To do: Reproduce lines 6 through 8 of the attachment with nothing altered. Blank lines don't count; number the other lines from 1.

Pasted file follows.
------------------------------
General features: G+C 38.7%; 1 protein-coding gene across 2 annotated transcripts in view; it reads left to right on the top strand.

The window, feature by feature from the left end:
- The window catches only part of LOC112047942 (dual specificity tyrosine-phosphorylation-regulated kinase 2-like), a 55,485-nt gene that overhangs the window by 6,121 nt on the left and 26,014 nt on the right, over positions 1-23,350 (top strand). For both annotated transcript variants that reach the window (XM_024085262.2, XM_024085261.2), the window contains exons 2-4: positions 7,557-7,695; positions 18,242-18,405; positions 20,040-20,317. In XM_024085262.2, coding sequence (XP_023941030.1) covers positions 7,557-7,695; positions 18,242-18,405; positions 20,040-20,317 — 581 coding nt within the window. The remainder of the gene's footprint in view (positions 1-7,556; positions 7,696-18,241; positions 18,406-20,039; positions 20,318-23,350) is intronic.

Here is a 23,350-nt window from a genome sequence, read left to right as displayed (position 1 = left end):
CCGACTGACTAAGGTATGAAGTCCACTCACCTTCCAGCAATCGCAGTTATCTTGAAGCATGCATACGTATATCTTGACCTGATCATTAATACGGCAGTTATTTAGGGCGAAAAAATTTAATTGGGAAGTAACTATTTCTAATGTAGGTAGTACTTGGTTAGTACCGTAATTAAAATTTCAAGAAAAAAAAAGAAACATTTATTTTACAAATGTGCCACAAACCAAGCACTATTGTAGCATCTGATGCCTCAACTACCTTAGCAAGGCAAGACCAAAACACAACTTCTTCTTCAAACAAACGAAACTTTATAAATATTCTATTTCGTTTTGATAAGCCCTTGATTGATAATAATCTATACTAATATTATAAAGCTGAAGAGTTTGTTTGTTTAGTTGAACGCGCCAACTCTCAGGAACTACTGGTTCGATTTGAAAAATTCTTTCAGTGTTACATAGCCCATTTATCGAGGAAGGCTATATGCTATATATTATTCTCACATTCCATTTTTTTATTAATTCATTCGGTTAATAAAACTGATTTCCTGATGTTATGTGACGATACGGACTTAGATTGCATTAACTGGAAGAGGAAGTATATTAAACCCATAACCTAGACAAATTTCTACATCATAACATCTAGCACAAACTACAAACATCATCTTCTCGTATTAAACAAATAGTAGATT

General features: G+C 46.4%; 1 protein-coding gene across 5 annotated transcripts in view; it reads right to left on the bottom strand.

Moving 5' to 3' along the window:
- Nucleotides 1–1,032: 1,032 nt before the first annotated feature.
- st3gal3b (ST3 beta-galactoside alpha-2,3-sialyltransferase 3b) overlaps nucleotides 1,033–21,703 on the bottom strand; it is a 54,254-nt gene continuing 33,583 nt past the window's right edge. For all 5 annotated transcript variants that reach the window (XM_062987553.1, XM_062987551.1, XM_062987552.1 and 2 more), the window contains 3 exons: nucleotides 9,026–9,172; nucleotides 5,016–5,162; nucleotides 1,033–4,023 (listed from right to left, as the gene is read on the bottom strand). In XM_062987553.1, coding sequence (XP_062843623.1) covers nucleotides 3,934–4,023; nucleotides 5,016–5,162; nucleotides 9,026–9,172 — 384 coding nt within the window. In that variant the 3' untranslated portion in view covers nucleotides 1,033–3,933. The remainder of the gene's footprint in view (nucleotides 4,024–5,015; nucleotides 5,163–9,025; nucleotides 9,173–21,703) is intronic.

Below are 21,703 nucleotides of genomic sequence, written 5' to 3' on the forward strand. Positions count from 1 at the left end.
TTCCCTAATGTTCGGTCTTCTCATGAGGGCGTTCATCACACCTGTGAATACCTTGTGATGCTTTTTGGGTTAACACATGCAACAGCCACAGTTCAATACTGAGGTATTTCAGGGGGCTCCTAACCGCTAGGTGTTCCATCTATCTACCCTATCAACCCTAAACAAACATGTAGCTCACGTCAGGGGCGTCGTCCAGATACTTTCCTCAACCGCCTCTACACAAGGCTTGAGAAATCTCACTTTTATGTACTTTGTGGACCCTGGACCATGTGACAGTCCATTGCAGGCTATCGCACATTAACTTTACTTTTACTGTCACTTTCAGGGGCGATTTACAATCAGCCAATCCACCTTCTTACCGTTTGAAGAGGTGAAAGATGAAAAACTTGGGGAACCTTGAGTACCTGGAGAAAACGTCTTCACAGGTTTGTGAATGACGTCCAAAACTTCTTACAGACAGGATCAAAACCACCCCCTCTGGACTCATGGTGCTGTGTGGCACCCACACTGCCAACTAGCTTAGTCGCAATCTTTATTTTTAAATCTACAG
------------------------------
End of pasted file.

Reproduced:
General features: G+C 46.4%; 1 protein-coding gene across 5 annotated transcripts in view; it reads right to left on the bottom strand.

Moving 5' to 3' along the window:
- Nucleotides 1–1,032: 1,032 nt before the first annotated feature.